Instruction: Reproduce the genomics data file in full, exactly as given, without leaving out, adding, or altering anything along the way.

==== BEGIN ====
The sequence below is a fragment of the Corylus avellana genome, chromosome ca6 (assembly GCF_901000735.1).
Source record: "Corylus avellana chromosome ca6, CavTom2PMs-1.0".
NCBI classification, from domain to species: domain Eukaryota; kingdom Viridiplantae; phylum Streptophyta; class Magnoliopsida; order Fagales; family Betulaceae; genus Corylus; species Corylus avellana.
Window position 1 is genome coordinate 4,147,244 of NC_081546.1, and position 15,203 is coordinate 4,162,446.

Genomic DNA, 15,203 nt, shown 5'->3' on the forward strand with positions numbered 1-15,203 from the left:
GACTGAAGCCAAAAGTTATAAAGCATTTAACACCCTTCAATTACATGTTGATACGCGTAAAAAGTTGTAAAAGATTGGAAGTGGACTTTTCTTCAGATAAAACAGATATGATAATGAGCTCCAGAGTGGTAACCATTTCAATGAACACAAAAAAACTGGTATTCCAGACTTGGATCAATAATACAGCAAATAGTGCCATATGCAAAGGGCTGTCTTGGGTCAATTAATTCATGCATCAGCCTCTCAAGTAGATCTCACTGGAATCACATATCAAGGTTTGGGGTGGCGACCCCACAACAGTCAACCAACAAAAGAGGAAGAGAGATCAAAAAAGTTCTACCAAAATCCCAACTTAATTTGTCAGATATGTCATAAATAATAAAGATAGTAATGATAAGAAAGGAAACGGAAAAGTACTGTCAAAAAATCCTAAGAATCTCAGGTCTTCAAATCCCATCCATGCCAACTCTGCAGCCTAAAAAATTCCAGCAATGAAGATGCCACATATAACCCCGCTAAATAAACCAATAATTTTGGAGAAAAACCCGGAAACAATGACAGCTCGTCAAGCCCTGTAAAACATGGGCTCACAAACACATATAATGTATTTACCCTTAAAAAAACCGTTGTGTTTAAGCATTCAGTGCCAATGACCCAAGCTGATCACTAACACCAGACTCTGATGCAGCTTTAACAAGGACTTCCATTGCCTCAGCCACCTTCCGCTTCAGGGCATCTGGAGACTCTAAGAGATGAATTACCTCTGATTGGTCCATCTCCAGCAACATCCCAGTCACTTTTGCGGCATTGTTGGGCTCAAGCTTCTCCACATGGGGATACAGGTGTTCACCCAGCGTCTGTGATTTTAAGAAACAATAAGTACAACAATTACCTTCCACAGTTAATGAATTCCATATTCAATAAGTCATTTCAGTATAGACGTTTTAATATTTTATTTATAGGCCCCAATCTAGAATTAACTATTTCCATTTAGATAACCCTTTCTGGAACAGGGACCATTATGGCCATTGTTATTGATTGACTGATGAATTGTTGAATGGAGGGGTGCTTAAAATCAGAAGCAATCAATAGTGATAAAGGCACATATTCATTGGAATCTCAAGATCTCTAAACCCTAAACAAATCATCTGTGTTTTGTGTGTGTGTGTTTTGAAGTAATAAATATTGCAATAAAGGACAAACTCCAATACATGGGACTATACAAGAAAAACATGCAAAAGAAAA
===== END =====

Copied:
The sequence below is a fragment of the Corylus avellana genome, chromosome ca6 (assembly GCF_901000735.1).
Source record: "Corylus avellana chromosome ca6, CavTom2PMs-1.0".
NCBI classification, from domain to species: domain Eukaryota; kingdom Viridiplantae; phylum Streptophyta; class Magnoliopsida; order Fagales; family Betulaceae; genus Corylus; species Corylus avellana.
Window position 1 is genome coordinate 4,147,244 of NC_081546.1, and position 15,203 is coordinate 4,162,446.

Genomic DNA, 15,203 nt, shown 5'->3' on the forward strand with positions numbered 1-15,203 from the left:
GACTGAAGCCAAAAGTTATAAAGCATTTAACACCCTTCAATTACATGTTGATACGCGTAAAAAGTTGTAAAAGATTGGAAGTGGACTTTTCTTCAGATAAAACAGATATGATAATGAGCTCCAGAGTGGTAACCATTTCAATGAACACAAAAAAACTGGTATTCCAGACTTGGATCAATAATACAGCAAATAGTGCCATATGCAAAGGGCTGTCTTGGGTCAATTAATTCATGCATCAGCCTCTCAAGTAGATCTCACTGGAATCACATATCAAGGTTTGGGGTGGCGACCCCACAACAGTCAACCAACAAAAGAGGAAGAGAGATCAAAAAAGTTCTACCAAAATCCCAACTTAATTTGTCAGATATGTCATAAATAATAAAGATAGTAATGATAAGAAAGGAAACGGAAAAGTACTGTCAAAAAATCCTAAGAATCTCAGGTCTTCAAATCCCATCCATGCCAACTCTGCAGCCTAAAAAATTCCAGCAATGAAGATGCCACATATAACCCCGCTAAATAAACCAATAATTTTGGAGAAAAACCCGGAAACAATGACAGCTCGTCAAGCCCTGTAAAACATGGGCTCACAAACACATATAATGTATTTACCCTTAAAAAAACCGTTGTGTTTAAGCATTCAGTGCCAATGACCCAAGCTGATCACTAACACCAGACTCTGATGCAGCTTTAACAAGGACTTCCATTGCCTCAGCCACCTTCCGCTTCAGGGCATCTGGAGACTCTAAGAGATGAATTACCTCTGATTGGTCCATCTCCAGCAACATCCCAGTCACTTTTGCGGCATTGTTGGGCTCAAGCTTCTCCACATGGGGATACAGGTGTTCACCCAGCGTCTGTGATTTTAAGAAACAATAAGTACAACAATTACCTTCCACAGTTAATGAATTCCATATTCAATAAGTCATTTCAGTATAGACGTTTTAATATTTTATTTATAGGCCCCAATCTAGAATTAACTATTTCCATTTAGATAACCCTTTCTGGAACAGGGACCATTATGGCCATTGTTATTGATTGACTGATGAATTGTTGAATGGAGGGGTGCTTAAAATCAGAAGCAATCAATAGTGATAAAGGCACATATTCATTGGAATCTCAAGATCTCTAAACCCTAAACAAATCATCTGTGTTTTGTGTGTGTGTGTTTTGAAGTAATAAATATTGCAATAAAGGACAAACTCCAATACATGGGACTATACAAGAAAAACATGCAAAAGAAAA